For emulsion lifts the exposure methods are the same but rather than burnishing the back of the negative to help the dyes migrate to a new substrate, the lift process actually removes the emulsion from the instant print by soaking it in hot water. From there, the emulsion can be stretched, twisted or placed intact (if you’re careful) to a variety of substrates including paper, metal, wood, ceramic and pretty much anything else. And because the emulsion is thin and pliable, the lift can be adhered to objects of any shape, including a vase or a cup.
Transfers and lifts are addictive, and you may find that you enjoy the process and its somewhat accidental nature, as much as the resulting image.
The wet plate collodion process, which dates back to the 1850s and became an alternative to daguerrotypes, is at the heart of three image types: the ambrotype, tintype (or ferrotype) and a glass negative. All three follow similar steps: collodion solution is poured onto a plate, placed in a silver nitrate/water bath, placed in a plate holder, exposed while still wet, developed and fixed.
While the glass negative can be used for any contact printing process, the Ambrotype and Tintype stand on their own. All three are negatives, but ambrotype images use glass as a base while tintypes are produced on a thin sheet of metal coated with a dark lacquer or a black anodized aluminum plate.
Historically, an ambrotype is placed in a metal frame with a black backing, which gives it the illusion the negative being a positive. The tintype’s blackened background creates the same negative-to-positive visual effect.
Both are beautiful historic processes that fit perfectly with the vintage trends we’re seeing today, particularly in wedding photography. If you love the look but don’t want to invest the time or money in producing authentic tintypes (and you happen to be shooting a wedding in New York City) check out the Center for Alternative Photography’s Penumbra Tintype Portrait Studio (www.capworkshop.org). You can bring your bride and groom into the studio, direct the shoot, and leave with a tintype in 15 to 20 minutes.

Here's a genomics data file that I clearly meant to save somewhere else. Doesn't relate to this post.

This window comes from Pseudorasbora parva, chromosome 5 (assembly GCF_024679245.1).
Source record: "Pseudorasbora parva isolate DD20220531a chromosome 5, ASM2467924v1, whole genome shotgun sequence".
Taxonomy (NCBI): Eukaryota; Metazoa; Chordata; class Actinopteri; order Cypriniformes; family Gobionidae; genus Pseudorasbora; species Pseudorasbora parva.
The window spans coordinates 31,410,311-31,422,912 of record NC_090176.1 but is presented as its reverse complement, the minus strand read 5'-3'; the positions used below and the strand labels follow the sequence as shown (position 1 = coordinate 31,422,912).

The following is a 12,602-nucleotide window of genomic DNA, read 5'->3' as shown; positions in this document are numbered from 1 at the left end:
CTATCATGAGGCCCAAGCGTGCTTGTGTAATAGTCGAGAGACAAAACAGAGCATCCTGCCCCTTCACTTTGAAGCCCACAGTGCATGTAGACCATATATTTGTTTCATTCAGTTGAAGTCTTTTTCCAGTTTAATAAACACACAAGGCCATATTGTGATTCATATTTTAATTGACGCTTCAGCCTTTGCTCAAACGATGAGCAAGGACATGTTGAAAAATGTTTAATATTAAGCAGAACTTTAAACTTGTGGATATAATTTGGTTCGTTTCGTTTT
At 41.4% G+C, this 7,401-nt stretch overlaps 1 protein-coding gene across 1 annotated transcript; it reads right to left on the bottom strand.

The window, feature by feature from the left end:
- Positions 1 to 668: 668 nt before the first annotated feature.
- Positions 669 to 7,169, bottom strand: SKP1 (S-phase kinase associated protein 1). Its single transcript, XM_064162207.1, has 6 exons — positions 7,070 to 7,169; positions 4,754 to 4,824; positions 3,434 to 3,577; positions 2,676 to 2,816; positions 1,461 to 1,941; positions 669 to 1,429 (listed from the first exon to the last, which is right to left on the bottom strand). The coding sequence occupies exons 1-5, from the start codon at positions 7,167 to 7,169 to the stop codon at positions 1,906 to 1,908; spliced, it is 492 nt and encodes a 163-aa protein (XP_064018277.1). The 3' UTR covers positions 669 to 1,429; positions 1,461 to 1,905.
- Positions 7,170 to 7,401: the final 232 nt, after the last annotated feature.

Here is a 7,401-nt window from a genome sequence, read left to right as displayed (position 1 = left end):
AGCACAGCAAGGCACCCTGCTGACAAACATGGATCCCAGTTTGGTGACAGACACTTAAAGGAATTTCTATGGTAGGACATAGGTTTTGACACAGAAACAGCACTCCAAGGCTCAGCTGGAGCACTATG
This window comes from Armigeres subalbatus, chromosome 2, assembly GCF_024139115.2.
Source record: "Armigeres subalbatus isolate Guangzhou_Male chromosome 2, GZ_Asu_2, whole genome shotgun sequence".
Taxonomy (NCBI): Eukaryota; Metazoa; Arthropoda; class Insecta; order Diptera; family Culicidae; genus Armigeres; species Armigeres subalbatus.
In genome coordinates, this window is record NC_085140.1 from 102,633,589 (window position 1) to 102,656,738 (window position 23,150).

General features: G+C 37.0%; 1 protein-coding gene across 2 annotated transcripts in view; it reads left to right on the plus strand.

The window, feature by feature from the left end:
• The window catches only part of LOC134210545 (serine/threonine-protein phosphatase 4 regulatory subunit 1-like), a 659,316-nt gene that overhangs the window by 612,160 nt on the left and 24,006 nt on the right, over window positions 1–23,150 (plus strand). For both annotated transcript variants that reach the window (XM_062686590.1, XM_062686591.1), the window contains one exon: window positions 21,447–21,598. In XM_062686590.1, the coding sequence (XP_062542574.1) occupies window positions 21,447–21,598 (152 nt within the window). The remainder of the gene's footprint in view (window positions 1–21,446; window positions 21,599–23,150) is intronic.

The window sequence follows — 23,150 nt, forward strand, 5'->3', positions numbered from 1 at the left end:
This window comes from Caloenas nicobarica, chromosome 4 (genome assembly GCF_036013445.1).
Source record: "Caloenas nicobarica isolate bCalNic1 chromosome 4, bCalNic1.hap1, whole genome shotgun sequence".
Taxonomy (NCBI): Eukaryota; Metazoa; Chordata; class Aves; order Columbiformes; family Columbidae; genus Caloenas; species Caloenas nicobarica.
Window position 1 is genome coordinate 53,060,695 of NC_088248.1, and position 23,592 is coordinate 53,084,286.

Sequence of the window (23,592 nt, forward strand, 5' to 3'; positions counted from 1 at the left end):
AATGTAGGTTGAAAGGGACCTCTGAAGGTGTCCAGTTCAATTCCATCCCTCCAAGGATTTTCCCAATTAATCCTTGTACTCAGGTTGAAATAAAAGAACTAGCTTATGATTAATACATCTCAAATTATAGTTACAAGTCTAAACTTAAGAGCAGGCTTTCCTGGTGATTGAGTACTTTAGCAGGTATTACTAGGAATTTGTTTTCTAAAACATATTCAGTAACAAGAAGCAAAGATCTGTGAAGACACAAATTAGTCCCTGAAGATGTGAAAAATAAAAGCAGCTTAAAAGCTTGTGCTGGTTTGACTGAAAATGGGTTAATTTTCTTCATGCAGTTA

There are many other alternative processes to explore, from platinum printing to bromoil and beyond. Many of the techniques can be combined to create even more distinctive looks, such as gum printing over a platinum print, so experimentation is encouraged. We think the best way to learn or move forward with a particular process is something you want to move forward with a particular process is by taking a workshop at places such as the Center for Alternative Photography. In an economy where photographers have to work a little harder to set themselves apart, presenting clients with alternative process images as a special add-on can help define and further your business.
ALTERNATIVE PROCESSES RESOURCE LIST
You Might Also Like
It took three years and 60 weddings to find the key to creating photos with more heart, but this Ohio-based husband-and-wife team found it. Here's what they learned.Read the Full Story »
For Justin and Mary Marantz, delivering a top-notch customer experience all starts with purpose. Here's how finding it improved client relations and business.Read the Full Story »
What do you do when you have to break bad news to a client? How do you go above and beyond, within reason? Here's what these photographers had to say.Read the Full Story »